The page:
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Reopening the Gaale-Maale road: Youths take the lead in resolving a five-year conflict in Puntland

24 novembre, 2015
Est. Reading: 4 minutes
Abdinasir Yusuf of PDRC’s Mobile Audio-Visual Unit leads the Rako youth to lunch with peace flags. Photo credit: PDRC

Warsan Abdillahi Abdi was driving along the Gaale Maale road in Puntland with her cousin and her best friend. As they trundled their way down the road, gunmen suddenly appeared from the bushes, lined the road and began to shoot at her car. Amidst the chaos and shooting, Warsan lost both her cousin and her friend, and watched the gunmen proceed to shoot and kill five others in another car that was driving on the same road.

Although several years have gone by, Warsan still bears scars from the attack. She still carries the pain inflicted by a number of bullets that remain lodged in her lower calf. She also suffers nightmares and sometimes lapses into psychological trauma when she recalls the incident.

The Gaale Maale road forms an important link between the communities of Rako and Humbays in Puntland. For five years however, a feud between the Ali Saleeban clan mainly from Rako district and the Musa Saleeban clan from Humbays, made the 30-kilometre road inaccessible. The feud began due to a disagreement over grazing lands. Over time the feud escalated and young gunmen from both sides made the Gaale Maale road unusable for travellers, strewing it with branches and tree stumps to render it completely impassable.

During this period travelling by road from Rako to Humbays was unreliable and very insecure. Not until a number of youth peace activists decided to pursue a truce was there any change in the situation.

Youth lay the path to peace

The youths initially met through the Rako reconciliation process, supported by Interpeace and its partner in Puntland, the Puntland Development Research Center (PDRC). After engaging in unilateral outreach awareness campaigns on peace, with facilitation and support from PDRC, the youths decided to meet and take action together. They began to hold meetings and to discuss ways of ending the violent standoff between the two clans, which they realized impacted them the most.

“We felt that we could no longer stand on the sidelines and watch our youth, from both sides, become the most affected victims in this conflict,” said Mohamed Saeed Arabay, Chairman of the joint Youth Peace Group that they formed.


Youth of both clans eat together in mixed groups organized by facilitators. Photo credit: PDRC

With the help of PDRC’s Mobile Audio-Visual Unit (MAVU), the youth representatives of the two clans organized a more substantial series of meetings, the first of which was a film screening and discussion event at the port city of Bossaso, which provided a neutral ground.

MAVU is a way of connecting people in isolated rural communities – including youth, women and minorities – with each other and with decision-makers using mobile cinema. It works by filming a community’s views and screening the film to members of a rival community. These screening are held back and forth between the two communities until they have identified enough common ground to meet in person.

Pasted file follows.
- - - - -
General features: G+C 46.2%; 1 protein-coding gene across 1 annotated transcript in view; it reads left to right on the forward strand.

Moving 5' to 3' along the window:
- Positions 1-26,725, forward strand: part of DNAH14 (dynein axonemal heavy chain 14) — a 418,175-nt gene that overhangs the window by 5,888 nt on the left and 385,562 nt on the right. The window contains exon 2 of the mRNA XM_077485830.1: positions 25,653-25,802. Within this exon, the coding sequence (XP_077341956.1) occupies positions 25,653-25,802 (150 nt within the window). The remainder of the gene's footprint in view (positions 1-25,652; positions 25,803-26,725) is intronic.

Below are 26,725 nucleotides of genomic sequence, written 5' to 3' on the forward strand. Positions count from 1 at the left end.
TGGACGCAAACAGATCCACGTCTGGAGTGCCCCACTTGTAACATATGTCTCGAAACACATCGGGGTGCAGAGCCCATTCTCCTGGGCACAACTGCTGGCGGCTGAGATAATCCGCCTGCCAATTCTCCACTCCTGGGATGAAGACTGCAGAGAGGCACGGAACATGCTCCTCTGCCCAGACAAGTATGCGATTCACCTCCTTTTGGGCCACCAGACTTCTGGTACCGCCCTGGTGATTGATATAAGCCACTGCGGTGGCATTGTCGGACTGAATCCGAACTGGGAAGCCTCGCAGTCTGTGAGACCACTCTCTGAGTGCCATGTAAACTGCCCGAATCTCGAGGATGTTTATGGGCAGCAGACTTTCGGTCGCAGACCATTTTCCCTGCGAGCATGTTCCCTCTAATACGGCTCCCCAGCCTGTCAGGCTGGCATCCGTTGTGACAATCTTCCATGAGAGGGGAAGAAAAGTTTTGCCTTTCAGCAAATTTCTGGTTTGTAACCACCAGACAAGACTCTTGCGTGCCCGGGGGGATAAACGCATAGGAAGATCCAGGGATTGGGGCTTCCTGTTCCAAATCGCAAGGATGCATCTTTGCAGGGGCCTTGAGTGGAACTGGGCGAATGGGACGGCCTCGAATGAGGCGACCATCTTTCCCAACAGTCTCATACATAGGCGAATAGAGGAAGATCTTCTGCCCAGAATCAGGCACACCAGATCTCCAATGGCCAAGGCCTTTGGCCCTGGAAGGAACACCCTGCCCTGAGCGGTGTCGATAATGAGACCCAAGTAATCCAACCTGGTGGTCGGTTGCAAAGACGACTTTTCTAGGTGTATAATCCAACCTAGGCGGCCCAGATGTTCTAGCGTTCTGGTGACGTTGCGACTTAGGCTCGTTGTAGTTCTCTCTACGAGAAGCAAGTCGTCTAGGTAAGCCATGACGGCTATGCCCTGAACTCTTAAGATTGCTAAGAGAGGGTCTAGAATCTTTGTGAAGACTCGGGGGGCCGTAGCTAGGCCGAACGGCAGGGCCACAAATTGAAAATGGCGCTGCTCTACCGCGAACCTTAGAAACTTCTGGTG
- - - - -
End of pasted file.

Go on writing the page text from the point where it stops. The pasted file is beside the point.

The many interviews captured by the MAVU videos and shared with the two clans proved very useful for this effort. The youths watched as community members from both Rako and Humbays stressed the negative consequences of the prolonged conflict, citing the large number of lives lost, the constant fear of reprisal attack and destruction of property.

Mahado Abdisalin Yusuf, a resident of Humbays told of how the traditional spirit of sharing between the two communities had begun to break down. “There is a borehole here in Humbays, but it belongs to a man from Rako,” he said in one video. “As you can see, it has been covered with branches so we cannot draw water from it.”

The Government of Puntland took note of the youth activists’ efforts and began to support their quest for a peaceful rapprochement between the two clans. A peace process, partly facilitated by the Vice President of Puntland, helped to bring the two communities together, and at the end of March 2015 a peace agreement was signed. This brought the five-year conflict to an end and allowed the Gaale Maale road to be re-opened.

Strengthening peace

Following the signing of the peace agreement, the youth activists continued to bring the communities of Rako and Humbays closer together. They organized a soccer match, facilitated by PDRC’s MAVU unit, in cooperation with the Ministry of Youth and Sports and attended by both the Minister and his Director General. The two opposing teams had a mix of youth from both Rako and Humbays to prevent the emergence of a competitive game of “us versus them”.

The two teams were named “Unity,” and “Peace”.


A captivating moment during the peace game. Photo credit: PDRC

A luncheon was also held to honour the youth for driving the re-establishment of peaceful relations between the people of Rako and Humbays.

Sirad Khalad Ali, a poet revered for her prowess in easing tensions through spoken word, was also a victim of the conflict. She lost her husband and had to bury 11 members of her family in a single day. But at the luncheon organized by MAVU she shared poems of praise for the courageous youths whose effort halted the five-year cycle of violence.

Abdinasir Mohamed Yusuf, lead researcher of MAVU, lauded the role played by the youth in resolving the conflict between the two communities.

“This time, the youth and women were not the marginalized group. They were right at the forefront of the peace effort, and we merely provided technical, logistical and financial support,” Yusuf remarked. “Their courage made this possible, and the reopening of the Gaale-Maale road is a powerful indication of the renewed peace and cooperation between the two communities.”